Flooring ‘gold rush’ driving rare tropical tree species to extinction

Major UK flooring retailers and building merchants are contributing to the extinction of merbau, a rare rainforest tree, Greenpeace claims in a report.1 It warns that the species will disappear in less than 35 years if action is not taken to stop the trade, which is driving destructive logging.

Greenpeace has called for merbau to be listed in appendix III to the Convention on International Trade in Endangered Species (CITES). This would require all traded wood to be certified as obtained in accordance with wildlife protection laws.

The group has also used the report to renew calls for UK and EU legislation banning the importation of illegal and destructively logged timber.

It says the demand for luxury flooring and furniture is stripping the hardwood merbau from tropical forests at "unprecedented rates".

Merbau, which takes up to 80 years to reach commercial size, is prized for its golden hue and attracts a high price on the world market. The species has already been eradicated from almost two thirds of its range and significant commercial quantities are now only found on the island of New Guinea.

Greenpeace estimates that remaining stands will disappear within 35 years. But the timeframe may be overgenerous given that the World Bank estimates that up to 80% of logging in the area is illegal.

During its investigations, Greenpeace found loggers were forging documents or rerouting timber through Malaysia to claim it was of legal origin. Shipments were also being exported illegally from Indonesia to China.

China is the world’s biggest market for merbau and the largest exporter of furniture, plywood and wood flooring. But Greenpeace also blames global flooring companies and UK retailers.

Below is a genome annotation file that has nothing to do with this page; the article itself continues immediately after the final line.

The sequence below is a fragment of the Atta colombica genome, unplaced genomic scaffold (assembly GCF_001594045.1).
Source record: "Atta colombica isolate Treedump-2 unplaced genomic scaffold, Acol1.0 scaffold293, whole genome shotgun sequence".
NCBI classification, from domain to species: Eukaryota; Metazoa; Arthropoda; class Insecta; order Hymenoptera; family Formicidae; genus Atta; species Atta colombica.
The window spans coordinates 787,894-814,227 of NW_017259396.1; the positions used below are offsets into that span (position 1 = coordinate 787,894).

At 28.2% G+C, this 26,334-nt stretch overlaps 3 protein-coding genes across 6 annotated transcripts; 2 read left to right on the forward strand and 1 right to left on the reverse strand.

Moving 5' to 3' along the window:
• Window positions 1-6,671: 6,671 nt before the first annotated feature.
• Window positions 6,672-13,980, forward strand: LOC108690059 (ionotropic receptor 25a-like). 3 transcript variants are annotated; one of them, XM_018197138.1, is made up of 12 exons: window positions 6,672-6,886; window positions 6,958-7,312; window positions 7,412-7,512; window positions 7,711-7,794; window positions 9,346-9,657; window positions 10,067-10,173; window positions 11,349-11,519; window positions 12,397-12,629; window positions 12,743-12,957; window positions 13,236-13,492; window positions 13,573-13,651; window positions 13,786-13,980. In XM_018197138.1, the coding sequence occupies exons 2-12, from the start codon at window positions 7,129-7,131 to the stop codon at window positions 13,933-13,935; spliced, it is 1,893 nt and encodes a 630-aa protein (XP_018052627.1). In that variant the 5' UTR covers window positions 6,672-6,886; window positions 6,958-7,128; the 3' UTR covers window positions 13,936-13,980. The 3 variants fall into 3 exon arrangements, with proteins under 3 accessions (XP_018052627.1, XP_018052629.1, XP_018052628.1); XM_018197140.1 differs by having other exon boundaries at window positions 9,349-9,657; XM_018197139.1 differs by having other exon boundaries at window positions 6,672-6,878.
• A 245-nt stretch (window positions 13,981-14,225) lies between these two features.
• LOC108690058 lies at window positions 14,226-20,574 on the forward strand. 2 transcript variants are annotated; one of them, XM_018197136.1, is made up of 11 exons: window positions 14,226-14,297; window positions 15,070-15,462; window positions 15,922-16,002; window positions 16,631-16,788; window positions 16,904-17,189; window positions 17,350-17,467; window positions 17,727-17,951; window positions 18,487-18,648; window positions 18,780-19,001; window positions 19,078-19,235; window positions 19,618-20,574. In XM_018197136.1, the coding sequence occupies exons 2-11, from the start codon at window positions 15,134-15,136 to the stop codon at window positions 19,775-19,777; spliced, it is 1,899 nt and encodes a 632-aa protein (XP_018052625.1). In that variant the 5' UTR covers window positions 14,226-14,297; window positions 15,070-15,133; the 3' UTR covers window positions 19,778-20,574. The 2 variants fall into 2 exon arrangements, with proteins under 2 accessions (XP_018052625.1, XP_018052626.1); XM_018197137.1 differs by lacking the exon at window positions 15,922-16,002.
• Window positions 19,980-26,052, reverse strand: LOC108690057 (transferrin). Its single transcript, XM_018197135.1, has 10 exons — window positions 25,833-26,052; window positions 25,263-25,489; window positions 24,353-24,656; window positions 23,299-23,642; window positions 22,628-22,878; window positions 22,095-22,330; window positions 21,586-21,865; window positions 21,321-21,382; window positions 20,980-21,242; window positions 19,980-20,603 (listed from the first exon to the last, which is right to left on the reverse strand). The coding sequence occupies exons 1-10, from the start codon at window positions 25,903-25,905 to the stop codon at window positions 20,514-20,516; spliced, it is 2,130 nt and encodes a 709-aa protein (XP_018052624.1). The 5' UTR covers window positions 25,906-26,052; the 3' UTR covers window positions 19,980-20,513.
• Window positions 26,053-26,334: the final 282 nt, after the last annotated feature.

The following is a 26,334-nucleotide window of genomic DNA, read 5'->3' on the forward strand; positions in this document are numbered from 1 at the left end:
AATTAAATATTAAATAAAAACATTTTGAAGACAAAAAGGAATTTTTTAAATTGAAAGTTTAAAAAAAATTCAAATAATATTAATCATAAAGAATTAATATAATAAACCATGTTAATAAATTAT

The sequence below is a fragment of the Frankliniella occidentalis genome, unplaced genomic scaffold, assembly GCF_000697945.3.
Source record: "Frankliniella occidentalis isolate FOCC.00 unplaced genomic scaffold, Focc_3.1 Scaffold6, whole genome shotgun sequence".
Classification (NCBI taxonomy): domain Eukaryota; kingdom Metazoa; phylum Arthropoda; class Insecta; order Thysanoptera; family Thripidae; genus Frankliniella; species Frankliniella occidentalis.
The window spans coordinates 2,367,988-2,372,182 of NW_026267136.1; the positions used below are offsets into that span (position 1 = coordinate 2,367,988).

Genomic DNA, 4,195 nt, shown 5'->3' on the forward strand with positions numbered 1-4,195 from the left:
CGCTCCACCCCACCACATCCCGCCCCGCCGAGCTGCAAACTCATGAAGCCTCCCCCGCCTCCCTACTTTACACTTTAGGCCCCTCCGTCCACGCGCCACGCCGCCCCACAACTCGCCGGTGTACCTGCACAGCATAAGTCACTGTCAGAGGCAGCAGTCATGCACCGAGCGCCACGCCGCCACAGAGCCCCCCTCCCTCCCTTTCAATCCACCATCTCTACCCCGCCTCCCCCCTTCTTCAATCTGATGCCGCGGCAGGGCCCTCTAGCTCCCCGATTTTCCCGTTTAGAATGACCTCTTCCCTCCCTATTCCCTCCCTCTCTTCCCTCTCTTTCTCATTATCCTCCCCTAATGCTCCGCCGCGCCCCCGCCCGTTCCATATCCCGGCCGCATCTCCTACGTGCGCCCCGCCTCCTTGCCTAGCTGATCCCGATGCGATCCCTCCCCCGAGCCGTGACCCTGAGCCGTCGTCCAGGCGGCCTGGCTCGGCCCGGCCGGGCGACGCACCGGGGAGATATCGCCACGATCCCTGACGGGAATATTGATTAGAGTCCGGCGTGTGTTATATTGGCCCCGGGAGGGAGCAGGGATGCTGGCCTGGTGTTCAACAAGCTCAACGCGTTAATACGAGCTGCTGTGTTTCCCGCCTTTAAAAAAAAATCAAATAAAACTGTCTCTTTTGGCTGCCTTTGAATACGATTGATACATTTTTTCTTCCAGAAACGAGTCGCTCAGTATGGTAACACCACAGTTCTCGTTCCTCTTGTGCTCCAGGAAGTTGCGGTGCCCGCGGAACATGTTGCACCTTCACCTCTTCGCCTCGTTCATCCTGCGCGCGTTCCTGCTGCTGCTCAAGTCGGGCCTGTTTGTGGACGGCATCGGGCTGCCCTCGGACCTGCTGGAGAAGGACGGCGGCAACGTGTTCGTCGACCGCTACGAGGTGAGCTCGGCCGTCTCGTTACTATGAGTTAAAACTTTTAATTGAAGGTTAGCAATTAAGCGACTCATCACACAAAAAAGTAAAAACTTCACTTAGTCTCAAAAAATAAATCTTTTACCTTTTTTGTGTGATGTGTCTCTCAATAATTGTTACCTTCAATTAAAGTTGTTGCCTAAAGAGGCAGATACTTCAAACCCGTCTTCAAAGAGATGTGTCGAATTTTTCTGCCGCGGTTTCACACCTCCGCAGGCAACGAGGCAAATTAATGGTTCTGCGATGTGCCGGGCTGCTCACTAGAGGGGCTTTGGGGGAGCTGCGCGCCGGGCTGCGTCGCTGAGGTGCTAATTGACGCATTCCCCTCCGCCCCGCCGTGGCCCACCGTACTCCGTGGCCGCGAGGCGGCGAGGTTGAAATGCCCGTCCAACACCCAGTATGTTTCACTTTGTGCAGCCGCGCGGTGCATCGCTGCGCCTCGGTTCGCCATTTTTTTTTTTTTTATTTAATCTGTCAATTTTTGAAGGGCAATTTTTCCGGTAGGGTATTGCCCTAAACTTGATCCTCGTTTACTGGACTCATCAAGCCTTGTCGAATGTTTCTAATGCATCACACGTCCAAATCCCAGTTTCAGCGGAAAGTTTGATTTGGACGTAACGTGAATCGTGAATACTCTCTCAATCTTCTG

Firms singled out include Wolseley’s Build Center, Floors-2-Go and other well-known carpet and kitchen stores including Allied Carpets. The manufacturers Tarkett, Junckers and Boen are also listed as importing merbau into the UK. The report says few were able to prove the legal origins of their supply.

"Market demand is driving this species to extinction," said Belinda Fletcher, head of Greenpeace UK’s forest campaign. "It is outrageous that manufacturers are bringing it into the UK and retailers are selling it with no regard for where they are sourcing it from."

Floors-2-Go denied the claims. In a statement, chief executive Simon Farnsword said the company took the issue of environmental responsibility seriously: "Our range of merbau flooring was discontinued last year following concerns about the reliability of its source of supply. Floors-2-Go will not be purchasing this product in the future."

However, in late April the company was still selling merbau flooring at a discounted rate on its website with a claim that the product was "environmentally sound".

Wolseley’s Build Centre also denied it was selling the wood, claiming that advertised merbau flooring was an "administrative inaccuracy". When ENDS pointed out a merbau flooring product which was still being advertised on its website, it put this down to "a glitch".

In a statement, it said it withdrew merbau from its product range in May 2006. It added that it was committed to the responsible purchasing of forest products and highlighted how over 100 of its branches, registered under Timber Centre, were now Forest Stewardship Council Chain (FSC) of Custody certified. It plans to roll out certification to all of its 280 branches by the end of 2008.

Hardwood flooring manufacturer Junckers said that Greenpeace’s comments "would be taken on board". However, Boen, Tarkett and Allied Carpets made no comment.

A report by the Tropical Forest Trust (TFT) for the Environment Department (DEFRA) published in May said the "situation is ripe" for buyers to encourage Chinese firms to find sustainable sources of tropical wood.2

However, it acknowledges that proving without doubt the legality of raw materials in Chinese-produced flooring remains an "extremely problematic and contentious prospect".

"If European and US companies and consumers increase their demand for legally certified wood products, it will inspire a change in companies’ wood purchasing practices in China," said Scott Poynton, TFT executive director.

"If using legally certified wood is viewed as advantageous in the market, it will be widely imitated in China. The challenge is on the technical side, helping Chinese companies that want to be part of the solution figure out how to implement transparent and sustainable wood control systems."

  • The FSC has launched a new website to allow users to verify the status of FSC registered certificates along with details of the scope of the certificates, including which products and species it covers. It also lists suspended certificates.3
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